I was at a friend's place last night, and in the lobby there was a notice that there would be a fire alarm test this Friday (i.e. December 21).

My first thought, natch, was that maybe they should test them a day earlier.  They might come in handy when the Mayapocalypse goes down . . .

December 15, 2012

This is it people . . .

5 more days to the end of the world, according to the Mayan Long Count Calendar.

This is huge—at least as important as Harold Camping's prediction of the end of the world last year.

December 13, 2012

And now . . . this - Dec. 13/12

Oh, deer

A suburban New York City village is considering controlling the rising deer population by darting them with a contraceptive. . . .

Newsday Westchester reports that the project would keep the animals from reproducing for up to three years. The village expects soon to receive state and federal environmental approval for the plan.

[Full Story]

Hmmm. That's a bit of a mystery: where to find an effective, affordable, and shootable cervine population control method?

December 12, 2012

Gross cubed

It's 12/12/12 12:12:12.

Not as fun as last year's 11/11/11 sequential date, but nonetheless it looks cool on your watch. Alas, unless you're too young to be reading this, more than likely you'll never see another numeric coincidence like this in your lifetime: the next one will occur on January 1, 2101.

Of course, no one is going to see that anyway, because in 10 days on 12/21/12, the Mayans are going to rise from the dead and bludgeon the planet into extinction with their calendar.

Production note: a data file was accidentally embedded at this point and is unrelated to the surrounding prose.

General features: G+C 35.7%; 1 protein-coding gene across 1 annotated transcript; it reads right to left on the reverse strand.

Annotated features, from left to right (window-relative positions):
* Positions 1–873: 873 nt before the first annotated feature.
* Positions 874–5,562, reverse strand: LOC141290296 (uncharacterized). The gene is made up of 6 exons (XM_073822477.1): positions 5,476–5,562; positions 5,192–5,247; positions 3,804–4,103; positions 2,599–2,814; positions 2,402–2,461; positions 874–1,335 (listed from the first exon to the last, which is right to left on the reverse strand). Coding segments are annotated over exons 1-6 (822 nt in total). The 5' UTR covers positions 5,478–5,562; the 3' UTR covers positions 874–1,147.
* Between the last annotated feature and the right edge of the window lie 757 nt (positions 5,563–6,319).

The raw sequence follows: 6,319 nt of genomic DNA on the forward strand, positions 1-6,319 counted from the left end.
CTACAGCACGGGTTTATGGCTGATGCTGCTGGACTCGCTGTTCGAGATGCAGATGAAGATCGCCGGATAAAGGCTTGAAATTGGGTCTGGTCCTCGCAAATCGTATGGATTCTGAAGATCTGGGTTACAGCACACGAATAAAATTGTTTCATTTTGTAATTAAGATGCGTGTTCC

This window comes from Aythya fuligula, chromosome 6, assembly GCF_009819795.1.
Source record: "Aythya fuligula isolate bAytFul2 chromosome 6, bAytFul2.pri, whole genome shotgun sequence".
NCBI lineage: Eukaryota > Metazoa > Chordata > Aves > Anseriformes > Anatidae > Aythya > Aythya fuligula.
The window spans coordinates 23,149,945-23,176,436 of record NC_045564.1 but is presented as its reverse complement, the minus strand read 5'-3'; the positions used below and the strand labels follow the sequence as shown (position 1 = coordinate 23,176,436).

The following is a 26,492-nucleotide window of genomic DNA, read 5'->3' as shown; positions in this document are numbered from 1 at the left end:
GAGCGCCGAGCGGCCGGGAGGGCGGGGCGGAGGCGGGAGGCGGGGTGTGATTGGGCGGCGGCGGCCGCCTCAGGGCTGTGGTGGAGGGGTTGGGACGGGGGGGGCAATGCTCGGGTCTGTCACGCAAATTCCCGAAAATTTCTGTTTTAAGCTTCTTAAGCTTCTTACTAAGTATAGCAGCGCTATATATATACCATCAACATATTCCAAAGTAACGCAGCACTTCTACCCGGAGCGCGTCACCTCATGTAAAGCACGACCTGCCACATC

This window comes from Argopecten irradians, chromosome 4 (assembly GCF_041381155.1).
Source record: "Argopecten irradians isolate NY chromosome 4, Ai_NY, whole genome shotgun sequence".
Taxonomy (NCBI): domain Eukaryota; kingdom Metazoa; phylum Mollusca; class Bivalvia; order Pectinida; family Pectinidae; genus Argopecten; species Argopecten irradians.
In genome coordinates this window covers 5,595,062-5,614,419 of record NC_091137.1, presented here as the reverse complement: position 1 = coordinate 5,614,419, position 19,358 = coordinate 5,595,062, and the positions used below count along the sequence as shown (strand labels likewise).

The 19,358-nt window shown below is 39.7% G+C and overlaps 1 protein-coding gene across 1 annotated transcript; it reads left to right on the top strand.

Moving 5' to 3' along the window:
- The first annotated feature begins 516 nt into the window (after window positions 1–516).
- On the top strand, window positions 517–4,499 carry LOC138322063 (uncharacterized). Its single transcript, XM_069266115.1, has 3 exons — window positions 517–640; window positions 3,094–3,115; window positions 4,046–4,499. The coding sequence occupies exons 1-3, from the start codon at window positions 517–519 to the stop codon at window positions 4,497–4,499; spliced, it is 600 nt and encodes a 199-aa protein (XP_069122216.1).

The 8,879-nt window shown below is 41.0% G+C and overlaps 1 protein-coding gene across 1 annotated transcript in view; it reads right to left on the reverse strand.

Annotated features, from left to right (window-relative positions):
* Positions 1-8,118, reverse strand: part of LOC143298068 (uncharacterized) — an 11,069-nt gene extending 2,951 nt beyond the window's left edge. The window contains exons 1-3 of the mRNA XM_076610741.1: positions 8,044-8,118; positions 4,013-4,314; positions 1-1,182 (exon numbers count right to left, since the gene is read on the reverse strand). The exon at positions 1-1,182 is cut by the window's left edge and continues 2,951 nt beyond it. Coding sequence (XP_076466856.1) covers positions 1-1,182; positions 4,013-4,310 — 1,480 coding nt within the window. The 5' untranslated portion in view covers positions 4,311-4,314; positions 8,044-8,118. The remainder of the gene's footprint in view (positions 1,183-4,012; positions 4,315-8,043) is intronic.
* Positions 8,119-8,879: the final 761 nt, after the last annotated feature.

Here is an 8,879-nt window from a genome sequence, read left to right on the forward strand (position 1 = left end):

That is all.

December 06, 2012

On this day

Had he not passed away yesterday, today would be the 92nd birthday of jazz legend Dave Brubeck (1920–2012). His groundbreaking 1959 album Time out was centred around the concept of unusual time signatures, and though unconventional, it soon became a huge bestseller, and arguably is one of the "gateway" albums through which newcomers to jazz approach the genre.

Brubeck was second only to Herbie Hancock on my hierarchy of jazz pianists, and the world is significantly less groovy today. By now you've probably heard more than your fair share of Brubeck clips on the news, but I hope you're not averse to one more take of "Take 5" in his honour:

So it turns out I'm exactly 50 years younger than Dave Brubeck. Well, that's something.

Also today is the 95th anniversary of the Halifax Explosion. On December 6, 1917, the Norwegian steamer Imo collided with the French cargo ship Mont-Blanc in Halifax Harbour. Mont-Blanc subsequently caught fire and then detonated, levelling much of Halifax and killing nearly 2,000 people. At three kilotons, it was the largest man-made explosion in history until the birth of the atomic bomb (by comparison, Little Boy, the bomb dropped on Hiroshima, was 16 kilotons). The shock wave from the blast was heard and felt hundreds of miles away; then-Prime Minister Robert Borden was in Charlottetown, PEI, and he heard it.

Third, this is the 23rd anniversary of the Montreal Massacre, in which the deranged Marc Lepine armed himself, entered L'Ecole Polytechnique in Montreal, and killed 14 women. Despite being a white, Christian male (who was also studying engineering at the time of the murders), I still stubbornly refuse to accept responsibility for Lepine's actions.

Finally, this is the feast day of Saint Nicholas of Myra who, in addition to being the prototype of Santa Claus, was notorious for beating Arius at the Council of Nicaea. Go celebrate the day by slapping out a heretic.